(CNN) - Newt Gingrich tops a third straight poll of likely Iowa Republican caucus goers. Thirty-three percent of people questioned in an ABC/Washington Post survey say that the former House speaker and GOP presidential candidate is their choice for their party's nominee. The poll's Tuesday release comes four weeks before the Jan. 3 Iowa caucuses, which kick off the Republican presidential primary and caucus calendar.
Gingrich was on top of the field in a Des Moines Register Iowa poll released Saturday and an NBC-Marist poll that came out on Sunday.
According to the ABC/Washington Post poll, former Massachusetts Gov. Mitt Romney and Rep. Ron Paul of Texas are tied at 18%, with Texas Gov. Rick Perry at 11%.
Two candidates who have been crisscrossing Iowa, Rep. Michele Bachmann of Minnesota and former Sen. Rick Santorum of Pennsylvania, are at 10% and 7% respectively. The survey indicates that Jon Huntsman's at 2%. The former Utah governor and ambassador to China has spent nearly all of his time campaigning in New Hampshire, which votes second after Iowa. Four percent are unsure who to support and six in ten say they could change their minds over the next four weeks.
Gingrich's campaign was left for dead by many in late spring, after a bunch of controversies which resulted a number of top advisers and staffers quitting the campaign. They also faced financial difficulties. But thanks to strong performances in many of the Republican presidential debates this autumn, and thanks to stumbles by Bachmann, Perry and businessman Herman Cain, who suspended his campaign this past weekend, Gingrich has soared in both national polling and in surveys in the crucial early voting states.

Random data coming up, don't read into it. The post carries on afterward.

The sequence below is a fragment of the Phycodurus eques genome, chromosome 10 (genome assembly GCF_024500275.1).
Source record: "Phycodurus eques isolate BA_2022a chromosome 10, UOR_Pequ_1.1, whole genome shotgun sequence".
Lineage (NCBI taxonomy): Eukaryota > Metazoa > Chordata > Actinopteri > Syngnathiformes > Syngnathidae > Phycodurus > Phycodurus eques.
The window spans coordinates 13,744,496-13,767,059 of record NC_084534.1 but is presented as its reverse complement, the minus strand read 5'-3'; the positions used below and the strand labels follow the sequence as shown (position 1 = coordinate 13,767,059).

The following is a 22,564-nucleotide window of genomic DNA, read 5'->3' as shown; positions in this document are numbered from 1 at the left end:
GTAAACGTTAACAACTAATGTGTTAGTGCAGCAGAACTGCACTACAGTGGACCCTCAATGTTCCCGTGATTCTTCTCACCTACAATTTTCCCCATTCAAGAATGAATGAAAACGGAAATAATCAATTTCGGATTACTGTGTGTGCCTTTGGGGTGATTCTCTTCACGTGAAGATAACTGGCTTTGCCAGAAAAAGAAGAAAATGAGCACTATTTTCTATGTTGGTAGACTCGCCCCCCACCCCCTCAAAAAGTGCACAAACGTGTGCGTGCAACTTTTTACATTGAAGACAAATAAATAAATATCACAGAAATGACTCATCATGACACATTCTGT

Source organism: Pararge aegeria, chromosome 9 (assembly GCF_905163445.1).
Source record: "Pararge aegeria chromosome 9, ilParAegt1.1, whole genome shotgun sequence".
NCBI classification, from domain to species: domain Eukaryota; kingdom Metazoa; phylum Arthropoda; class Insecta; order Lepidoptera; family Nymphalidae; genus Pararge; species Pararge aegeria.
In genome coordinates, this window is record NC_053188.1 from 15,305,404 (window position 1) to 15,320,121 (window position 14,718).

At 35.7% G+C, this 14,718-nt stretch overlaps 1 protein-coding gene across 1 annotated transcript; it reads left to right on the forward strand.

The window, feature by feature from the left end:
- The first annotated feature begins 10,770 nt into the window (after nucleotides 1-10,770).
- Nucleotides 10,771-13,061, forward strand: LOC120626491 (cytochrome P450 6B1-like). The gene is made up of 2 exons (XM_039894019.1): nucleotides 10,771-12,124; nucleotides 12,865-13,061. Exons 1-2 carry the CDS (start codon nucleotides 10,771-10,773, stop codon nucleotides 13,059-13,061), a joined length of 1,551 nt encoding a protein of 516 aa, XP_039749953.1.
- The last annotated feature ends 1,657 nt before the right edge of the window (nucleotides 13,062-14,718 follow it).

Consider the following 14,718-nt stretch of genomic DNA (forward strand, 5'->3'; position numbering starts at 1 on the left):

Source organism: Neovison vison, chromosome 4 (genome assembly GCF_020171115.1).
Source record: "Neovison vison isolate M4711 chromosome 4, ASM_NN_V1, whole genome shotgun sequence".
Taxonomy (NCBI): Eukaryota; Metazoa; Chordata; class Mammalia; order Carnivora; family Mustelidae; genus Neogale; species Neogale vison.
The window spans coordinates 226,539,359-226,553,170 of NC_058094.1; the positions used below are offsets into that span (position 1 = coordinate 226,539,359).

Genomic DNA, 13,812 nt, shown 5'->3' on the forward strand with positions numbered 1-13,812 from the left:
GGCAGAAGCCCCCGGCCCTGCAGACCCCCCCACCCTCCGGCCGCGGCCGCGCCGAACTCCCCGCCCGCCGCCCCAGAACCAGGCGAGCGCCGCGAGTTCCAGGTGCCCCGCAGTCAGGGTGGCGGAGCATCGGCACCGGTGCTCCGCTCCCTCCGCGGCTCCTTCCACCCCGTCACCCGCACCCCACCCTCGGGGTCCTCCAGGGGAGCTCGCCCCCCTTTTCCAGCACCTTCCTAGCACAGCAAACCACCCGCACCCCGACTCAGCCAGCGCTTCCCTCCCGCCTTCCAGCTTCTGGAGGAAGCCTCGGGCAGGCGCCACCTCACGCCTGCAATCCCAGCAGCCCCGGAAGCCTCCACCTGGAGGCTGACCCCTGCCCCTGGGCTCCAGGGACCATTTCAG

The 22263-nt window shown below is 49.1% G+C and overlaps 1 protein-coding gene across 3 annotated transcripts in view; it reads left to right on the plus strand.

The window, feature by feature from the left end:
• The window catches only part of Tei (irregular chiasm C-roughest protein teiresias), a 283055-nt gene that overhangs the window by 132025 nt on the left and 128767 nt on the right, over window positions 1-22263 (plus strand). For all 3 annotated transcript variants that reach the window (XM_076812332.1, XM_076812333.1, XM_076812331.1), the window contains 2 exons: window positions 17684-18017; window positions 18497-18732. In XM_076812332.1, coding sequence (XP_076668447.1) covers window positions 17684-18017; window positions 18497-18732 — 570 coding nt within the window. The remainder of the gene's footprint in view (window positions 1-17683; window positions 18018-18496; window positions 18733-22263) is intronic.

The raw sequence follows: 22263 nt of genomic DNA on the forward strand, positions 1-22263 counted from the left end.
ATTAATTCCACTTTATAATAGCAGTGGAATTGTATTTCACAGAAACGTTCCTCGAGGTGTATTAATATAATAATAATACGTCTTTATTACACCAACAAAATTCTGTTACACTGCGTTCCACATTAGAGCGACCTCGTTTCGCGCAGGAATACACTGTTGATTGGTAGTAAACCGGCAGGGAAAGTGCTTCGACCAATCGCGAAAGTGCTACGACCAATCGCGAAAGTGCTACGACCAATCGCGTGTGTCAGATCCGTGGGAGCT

The challenge for Gingrich now is to use his skyrocketing poll numbers and increase in fundraising to quickly build a larger and more effective campaign structure in the early voting states. Gingrich went up with his first campaign TV commercial Monday, in Iowa.
According to the ABC/Washington Post poll, Gingrich leads Romney by 27 points when it comes to experience, by 14 points on standing up for what he believes, by 13 points when it comes to reflecting the values of the GOP and by 10 points on understanding the problems of people like me. Gingrich holds a narrower five-point margin over Romney on electability and is basically tied with Romney on honesty.
The survey indicates that, at least in Iowa, the issue of illegal immigration may not hurt Gingrich, who has come under attack by some of his rivals for his calls for a pathway to legitimacy for some longtime illegal immigrants. By 19 points, Hawkeye State Republicans say Gingrich would do a better job on the issue over Romney, who has been critical of Gingrich over immigration. Only 15% say Gingrich's position on the issue is a reason to oppose him for the nomination, with nearly four in ten saying it's a reason to support him.
Separately, only 16% say Gingrich's marital history is a reason to not support him. Gingrich has been married three times and has admitted to extramarital affairs.
Meanwhile, the poll indicates the health care measure signed into law over five years ago by then-Massachusetts Gov. Romney, which includes an individual mandate and is considered by some Republicans as the model for President Barack Obama's national health care law, could be damaging. Forty-five percent of those questioned say the so-called "RomneyCare" law is a major reason to oppose Romney for the nomination.
The ABC News-Washington Post poll was conducted Nov. 30-Dec. 4, with 858 potential Iowa Republican caucus goers, including 356 likely GOP caucus goers, questioned by telephone. The survey's overall sampling error is plus or minus four percentage points, with a sampling error of plus or minus six percentage points for likely caucus goers.
A CBS News-New York Times poll also released Tuesday morning indicates that 31% say Gingrich has the best chance of beating Obama next year, with 29% saying Romney is most electable.
The CBS News-New York Times poll was conducted Nov. 30-Dec. 5, with 642 Iowa registered voters who say they are definitely or probably attending the GOP caucuses questioned by telephone. The survey's overall sampling error is plus or minus four percentage points.